If you’re in the early stages of your research career, you’re likely struggling to learn all you can about your chosen field and evaluate your options. You also need an easy and convenient way to find the right research papers upon which to build your own work and keep you on the proper path toward your goals.
Fortunately, most institutions have access to thousands of journals, so your first step should be to be to check with library staff and find out what is available via your institutional subscriptions.
For those who may be unfamiliar with other means of access, this blog post – the first in a series devoted to helping you “research smarter” – will provide a sampling of established data sources for scientific research. These include search engines, databases, and data repositories.
Search Engines and Databases
You may have already discovered that the process of searching for research papers offers many choices and scenarios. Some search engines, for example, can be accessed free of charge. Others require a subscription. The latter group generally includes services that index the contents of thousands of published journals, allowing for detailed searches on data fields such as author name, institution, title or keyword, and even funding sources. Because many journals operate on a subscription model too, the process of obtaining full-text versions of papers can be complicated.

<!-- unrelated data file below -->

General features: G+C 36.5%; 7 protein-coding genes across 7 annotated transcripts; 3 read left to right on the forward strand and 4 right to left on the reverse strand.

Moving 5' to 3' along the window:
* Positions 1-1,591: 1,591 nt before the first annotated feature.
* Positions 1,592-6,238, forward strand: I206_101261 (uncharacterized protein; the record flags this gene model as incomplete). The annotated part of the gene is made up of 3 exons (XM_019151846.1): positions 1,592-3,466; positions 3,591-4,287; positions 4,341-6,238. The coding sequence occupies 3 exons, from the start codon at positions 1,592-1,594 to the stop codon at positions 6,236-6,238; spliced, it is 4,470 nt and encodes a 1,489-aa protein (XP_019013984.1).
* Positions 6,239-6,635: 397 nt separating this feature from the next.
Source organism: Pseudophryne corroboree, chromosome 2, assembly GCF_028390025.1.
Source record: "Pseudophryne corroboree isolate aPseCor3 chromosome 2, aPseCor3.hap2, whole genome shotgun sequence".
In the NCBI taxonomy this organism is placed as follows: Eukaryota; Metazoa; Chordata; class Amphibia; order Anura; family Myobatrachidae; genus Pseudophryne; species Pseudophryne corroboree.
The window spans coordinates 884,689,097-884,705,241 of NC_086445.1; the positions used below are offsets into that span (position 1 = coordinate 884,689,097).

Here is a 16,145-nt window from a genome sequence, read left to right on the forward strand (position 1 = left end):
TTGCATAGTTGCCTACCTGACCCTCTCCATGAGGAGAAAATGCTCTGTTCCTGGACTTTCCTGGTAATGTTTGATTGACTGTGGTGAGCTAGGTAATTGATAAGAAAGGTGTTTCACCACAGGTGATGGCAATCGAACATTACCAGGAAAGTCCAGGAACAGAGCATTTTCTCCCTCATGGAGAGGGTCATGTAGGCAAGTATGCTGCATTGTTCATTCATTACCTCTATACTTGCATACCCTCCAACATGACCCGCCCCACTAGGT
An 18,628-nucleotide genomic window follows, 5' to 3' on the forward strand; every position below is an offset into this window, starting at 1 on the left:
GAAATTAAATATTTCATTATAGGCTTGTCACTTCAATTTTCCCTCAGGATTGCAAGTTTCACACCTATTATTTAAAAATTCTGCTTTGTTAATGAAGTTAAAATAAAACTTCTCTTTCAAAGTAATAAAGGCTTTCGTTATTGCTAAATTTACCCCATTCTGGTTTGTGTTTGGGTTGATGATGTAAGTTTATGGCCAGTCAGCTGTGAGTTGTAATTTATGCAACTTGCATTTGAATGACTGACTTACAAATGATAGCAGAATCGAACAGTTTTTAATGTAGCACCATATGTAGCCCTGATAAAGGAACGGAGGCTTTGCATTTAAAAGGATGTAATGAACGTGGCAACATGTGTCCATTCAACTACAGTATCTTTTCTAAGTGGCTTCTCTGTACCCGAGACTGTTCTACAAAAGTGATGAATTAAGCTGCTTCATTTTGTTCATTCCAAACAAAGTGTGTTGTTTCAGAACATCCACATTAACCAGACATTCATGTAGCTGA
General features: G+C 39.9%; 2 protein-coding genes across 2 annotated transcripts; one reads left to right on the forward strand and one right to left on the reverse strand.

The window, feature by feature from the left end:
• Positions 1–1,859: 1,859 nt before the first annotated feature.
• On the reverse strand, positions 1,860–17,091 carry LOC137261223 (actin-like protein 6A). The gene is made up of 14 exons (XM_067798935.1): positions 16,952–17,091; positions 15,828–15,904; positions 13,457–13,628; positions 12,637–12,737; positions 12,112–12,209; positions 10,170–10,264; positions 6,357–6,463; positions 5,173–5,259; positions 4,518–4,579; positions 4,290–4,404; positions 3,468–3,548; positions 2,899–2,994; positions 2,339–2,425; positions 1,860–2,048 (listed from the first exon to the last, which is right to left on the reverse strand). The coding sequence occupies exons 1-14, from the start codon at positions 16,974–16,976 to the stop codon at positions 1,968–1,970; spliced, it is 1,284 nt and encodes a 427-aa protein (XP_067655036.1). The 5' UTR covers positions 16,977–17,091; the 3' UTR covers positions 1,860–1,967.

On the other hand, a growing number of publishers follow the practice of Open Access (OA), making their journal content freely available. Similarly, some authors publish their results in the form of preprints, posting them to preprint servers for immediate and free access. These repositories, like indexing services, differ in that some concentrate in a given discipline or broad subject area, while others cover the full range of research.
Following is a brief selection of reputable search engines by which to locate articles relevant to your research.
Google Scholar is a free search engine that provides access to research in multiple disciplines. The sources include academic publishers, universities, online repositories, books, and even judicial opinions from court cases. Based on its indexing, Google Scholar provides citation counts to allow authors and others to track the impact of their work.
The Directory of Open Access Journals (DOAJ) allows users to search and retrieve the article contents of nearly 10,000 OA journals in science, technology, medicine, social sciences, and humanities. All journals must adhere to quality-control standards, including peer review.
PubMed, maintained by the US National Library of Medicine, is a free search engine covering the biomedical and life sciences. Its coverage derives primarily from the MEDLINE database, covering materials as far back as 1951.
JSTOR affords access to more than 12 million journal articles in upwards of 75 disciplines, providing full-text searches of more than 2,000 journals, and access to more than 5,000 OA books.